Faculty Sponsor

Kelly Helm

College

Arts and Sciences

Department/Program

Kinesiology

Document Type

Poster Presentation

Celebration Date

5-3-2014

Abstract

Weak hip muscles lead to poor hip motion, and poor hip motion can cause knee, hip, and back pain. Strengthening hip muscles that control how hips move may reduce pain in these parts of the body. This undergraduate research project compared hip abductor muscle activity during selected exercises using electromyography in order to determine which exercises are best for activating the gluteus medius and the superior portion of the gluteus maximus, while minimizing activity of the tensor fascia lata. Participants in this study included nine healthy female soccer players between the ages of 18 and 21. Using an electromyogram (EMG), the muscle activity of the nine subjects was recorded during the following 11 exercises: hip abduction in sidelying, clam with elastic resistance around thighs, bilateral bridge, unilateral bridge, hip extension in quadruped on elbows with knee extending, hip extension in quadruped on elbows with knee flexed, forward lunge with erect trunk, squat, sidestep with elastic resistance in a squatted position, hip hike, and forward step-up. At this time, data collection and analysis continues; however, it is hypothesized that both gluteal muscles were significantly more active than the TFL in unilateral and bilateral bridging, quadruped hip extension, the clam, sidestepping, and squatting.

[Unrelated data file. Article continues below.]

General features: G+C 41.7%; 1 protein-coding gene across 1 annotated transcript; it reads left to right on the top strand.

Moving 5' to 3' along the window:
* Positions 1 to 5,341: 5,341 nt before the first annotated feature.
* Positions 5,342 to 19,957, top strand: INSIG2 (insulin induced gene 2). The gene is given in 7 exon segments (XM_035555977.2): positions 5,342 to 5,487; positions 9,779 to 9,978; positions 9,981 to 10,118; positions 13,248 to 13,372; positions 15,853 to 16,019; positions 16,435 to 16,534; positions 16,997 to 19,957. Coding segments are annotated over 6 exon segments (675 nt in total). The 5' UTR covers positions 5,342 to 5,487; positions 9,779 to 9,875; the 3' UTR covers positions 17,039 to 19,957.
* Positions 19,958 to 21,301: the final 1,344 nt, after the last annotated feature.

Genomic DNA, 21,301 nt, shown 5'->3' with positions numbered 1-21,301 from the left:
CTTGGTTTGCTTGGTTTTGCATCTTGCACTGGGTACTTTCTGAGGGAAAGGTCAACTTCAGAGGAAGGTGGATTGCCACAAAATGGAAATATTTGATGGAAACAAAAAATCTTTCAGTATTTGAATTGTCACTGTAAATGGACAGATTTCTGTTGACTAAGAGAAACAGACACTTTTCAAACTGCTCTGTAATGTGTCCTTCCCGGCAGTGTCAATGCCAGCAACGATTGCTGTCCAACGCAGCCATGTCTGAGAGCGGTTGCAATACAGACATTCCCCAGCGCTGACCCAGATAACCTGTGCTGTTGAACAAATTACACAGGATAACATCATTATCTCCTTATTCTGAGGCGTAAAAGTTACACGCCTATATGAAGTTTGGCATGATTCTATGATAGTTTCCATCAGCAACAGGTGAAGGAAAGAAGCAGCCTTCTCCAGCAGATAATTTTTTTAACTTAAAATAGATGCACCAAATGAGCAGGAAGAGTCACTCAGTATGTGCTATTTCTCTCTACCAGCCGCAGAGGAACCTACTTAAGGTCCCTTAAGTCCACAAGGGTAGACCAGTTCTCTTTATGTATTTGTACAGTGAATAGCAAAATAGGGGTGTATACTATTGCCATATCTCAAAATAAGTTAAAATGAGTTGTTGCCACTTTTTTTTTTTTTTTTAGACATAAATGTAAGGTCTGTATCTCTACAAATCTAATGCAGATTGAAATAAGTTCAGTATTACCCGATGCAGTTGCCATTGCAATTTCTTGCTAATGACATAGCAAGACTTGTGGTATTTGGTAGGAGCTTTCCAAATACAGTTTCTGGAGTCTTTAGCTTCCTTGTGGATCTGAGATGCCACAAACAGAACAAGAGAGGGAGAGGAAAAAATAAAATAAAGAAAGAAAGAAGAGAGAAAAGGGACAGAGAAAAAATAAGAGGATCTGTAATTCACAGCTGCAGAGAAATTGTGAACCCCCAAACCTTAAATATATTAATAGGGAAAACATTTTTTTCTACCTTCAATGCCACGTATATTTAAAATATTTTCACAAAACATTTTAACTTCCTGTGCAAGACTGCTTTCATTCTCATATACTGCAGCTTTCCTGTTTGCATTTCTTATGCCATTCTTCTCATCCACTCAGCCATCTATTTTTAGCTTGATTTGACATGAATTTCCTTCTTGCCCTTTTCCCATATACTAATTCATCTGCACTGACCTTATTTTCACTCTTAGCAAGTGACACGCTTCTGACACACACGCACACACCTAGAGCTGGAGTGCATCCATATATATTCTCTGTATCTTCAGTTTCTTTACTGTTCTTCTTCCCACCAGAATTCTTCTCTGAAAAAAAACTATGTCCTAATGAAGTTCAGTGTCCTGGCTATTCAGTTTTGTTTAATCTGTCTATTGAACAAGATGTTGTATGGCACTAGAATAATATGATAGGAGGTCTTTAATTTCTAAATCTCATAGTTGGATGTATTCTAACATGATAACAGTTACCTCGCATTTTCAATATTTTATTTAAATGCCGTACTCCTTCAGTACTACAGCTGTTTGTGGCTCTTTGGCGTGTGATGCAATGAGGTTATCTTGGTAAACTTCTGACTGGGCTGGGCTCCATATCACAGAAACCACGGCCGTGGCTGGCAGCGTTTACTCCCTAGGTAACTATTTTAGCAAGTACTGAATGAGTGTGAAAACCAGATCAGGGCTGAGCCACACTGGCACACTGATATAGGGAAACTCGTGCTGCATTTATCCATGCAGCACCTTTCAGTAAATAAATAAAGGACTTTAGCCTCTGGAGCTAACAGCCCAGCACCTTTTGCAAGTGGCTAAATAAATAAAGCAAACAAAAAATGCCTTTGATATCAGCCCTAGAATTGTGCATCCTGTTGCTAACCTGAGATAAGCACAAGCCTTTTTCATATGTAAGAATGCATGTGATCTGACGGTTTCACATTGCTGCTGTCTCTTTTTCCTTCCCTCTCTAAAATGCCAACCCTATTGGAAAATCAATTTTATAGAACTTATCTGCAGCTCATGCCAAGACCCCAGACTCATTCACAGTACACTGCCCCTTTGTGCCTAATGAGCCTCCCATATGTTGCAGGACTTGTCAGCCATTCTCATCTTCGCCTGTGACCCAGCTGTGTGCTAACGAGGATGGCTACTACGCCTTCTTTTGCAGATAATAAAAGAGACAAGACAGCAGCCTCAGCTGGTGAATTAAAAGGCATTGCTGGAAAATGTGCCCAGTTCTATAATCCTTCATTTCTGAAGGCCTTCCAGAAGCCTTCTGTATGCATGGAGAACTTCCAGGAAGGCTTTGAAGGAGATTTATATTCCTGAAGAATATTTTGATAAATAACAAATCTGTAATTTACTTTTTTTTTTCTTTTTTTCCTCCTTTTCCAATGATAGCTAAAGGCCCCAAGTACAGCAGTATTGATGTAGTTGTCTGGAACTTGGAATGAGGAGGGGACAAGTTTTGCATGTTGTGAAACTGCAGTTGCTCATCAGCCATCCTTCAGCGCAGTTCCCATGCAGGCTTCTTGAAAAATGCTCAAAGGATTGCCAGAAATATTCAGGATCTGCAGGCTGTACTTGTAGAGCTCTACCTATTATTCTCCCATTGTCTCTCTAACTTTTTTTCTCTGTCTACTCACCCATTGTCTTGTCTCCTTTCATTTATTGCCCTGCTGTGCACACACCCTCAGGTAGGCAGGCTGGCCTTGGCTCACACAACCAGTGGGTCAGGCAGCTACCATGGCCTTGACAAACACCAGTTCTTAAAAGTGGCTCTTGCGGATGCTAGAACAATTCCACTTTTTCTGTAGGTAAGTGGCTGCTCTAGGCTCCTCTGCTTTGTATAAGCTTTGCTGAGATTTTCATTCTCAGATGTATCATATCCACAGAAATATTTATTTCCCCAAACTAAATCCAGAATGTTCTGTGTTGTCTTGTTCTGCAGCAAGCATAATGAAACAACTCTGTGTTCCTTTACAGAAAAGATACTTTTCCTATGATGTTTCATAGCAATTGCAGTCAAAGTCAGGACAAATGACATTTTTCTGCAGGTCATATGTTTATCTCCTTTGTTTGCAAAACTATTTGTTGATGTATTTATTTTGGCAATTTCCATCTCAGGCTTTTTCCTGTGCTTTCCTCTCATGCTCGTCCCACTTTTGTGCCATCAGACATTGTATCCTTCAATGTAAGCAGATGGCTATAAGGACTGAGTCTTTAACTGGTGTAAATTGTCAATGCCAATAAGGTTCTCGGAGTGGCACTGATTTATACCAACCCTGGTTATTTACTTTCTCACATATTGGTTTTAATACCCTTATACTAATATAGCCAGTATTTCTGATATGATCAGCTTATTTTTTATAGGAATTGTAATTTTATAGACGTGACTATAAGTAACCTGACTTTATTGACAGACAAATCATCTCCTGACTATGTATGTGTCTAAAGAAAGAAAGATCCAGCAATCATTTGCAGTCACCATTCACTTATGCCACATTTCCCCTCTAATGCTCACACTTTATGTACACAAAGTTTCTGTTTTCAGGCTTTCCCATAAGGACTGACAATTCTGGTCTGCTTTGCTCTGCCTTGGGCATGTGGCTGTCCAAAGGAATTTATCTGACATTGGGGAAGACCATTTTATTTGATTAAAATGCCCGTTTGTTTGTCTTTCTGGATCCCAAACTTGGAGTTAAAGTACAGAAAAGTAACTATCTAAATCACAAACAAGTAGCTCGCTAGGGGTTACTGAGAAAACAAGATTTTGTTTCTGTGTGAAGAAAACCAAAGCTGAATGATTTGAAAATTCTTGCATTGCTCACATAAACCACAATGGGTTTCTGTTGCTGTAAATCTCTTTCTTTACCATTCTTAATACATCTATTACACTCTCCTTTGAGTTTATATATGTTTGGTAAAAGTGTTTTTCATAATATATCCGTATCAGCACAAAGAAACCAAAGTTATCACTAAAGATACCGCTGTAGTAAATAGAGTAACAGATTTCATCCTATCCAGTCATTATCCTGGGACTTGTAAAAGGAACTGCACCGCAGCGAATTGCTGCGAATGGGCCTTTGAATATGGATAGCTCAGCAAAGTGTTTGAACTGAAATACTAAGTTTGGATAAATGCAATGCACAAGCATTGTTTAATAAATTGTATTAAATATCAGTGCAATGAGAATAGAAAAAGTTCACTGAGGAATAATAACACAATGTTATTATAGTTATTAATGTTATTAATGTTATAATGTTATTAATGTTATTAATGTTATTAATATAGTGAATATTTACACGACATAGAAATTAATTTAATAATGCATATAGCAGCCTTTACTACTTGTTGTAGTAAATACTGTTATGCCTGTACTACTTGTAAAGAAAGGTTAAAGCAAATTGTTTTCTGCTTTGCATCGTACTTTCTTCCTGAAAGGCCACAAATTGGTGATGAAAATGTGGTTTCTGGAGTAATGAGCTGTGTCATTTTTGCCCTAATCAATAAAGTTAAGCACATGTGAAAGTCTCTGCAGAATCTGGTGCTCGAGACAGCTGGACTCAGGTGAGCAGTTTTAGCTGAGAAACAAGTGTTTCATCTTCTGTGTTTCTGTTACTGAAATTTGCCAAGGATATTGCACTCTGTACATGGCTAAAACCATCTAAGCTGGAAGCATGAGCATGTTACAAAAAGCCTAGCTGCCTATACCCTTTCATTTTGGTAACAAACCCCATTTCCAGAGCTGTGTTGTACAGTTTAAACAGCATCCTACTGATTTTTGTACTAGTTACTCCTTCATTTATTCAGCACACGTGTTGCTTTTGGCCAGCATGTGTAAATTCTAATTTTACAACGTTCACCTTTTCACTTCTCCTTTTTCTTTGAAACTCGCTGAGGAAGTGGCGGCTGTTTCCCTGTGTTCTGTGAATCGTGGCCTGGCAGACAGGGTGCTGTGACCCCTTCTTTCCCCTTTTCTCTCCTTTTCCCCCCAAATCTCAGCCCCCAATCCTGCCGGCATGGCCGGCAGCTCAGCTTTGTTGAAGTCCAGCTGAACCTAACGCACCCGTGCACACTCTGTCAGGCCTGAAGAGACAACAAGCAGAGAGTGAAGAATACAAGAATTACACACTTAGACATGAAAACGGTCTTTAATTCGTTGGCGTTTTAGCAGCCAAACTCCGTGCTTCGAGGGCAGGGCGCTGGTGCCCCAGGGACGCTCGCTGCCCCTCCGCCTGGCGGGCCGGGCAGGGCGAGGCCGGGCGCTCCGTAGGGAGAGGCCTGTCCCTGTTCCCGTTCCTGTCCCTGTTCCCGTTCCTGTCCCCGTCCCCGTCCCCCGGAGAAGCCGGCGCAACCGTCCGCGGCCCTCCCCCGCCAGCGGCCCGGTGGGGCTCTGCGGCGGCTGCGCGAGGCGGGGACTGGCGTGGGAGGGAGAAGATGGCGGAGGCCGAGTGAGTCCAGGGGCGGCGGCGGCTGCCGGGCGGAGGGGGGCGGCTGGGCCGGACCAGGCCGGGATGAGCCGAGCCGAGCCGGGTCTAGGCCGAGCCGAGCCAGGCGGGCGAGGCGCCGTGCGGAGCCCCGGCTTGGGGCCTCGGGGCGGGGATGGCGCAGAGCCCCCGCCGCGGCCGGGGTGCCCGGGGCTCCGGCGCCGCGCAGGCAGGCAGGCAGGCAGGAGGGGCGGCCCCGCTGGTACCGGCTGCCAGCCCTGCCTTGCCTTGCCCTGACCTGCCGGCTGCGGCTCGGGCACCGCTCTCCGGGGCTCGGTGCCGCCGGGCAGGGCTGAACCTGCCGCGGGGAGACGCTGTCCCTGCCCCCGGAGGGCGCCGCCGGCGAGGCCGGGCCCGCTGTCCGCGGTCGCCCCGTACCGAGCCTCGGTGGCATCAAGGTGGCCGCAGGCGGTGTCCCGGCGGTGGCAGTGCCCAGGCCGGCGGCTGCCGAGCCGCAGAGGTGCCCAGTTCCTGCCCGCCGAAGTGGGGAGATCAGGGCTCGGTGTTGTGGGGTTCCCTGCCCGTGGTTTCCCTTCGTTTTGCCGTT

Biographical Information about Author(s)

Amanda Ulin is a senior from Solon, Iowa, majoring in biology and minoring in exercise science and psychology. She will pursue a doctorate degree in physical therapy at the University of Iowa this fall. Kelsey and Kaylee Draper are juniors from Perrysburg, Ohio. They are both majoring in biology with minors in chemistry and psychology. After graduating in May 2015, they plan to pursue a master’s degree in physician assistant studies.

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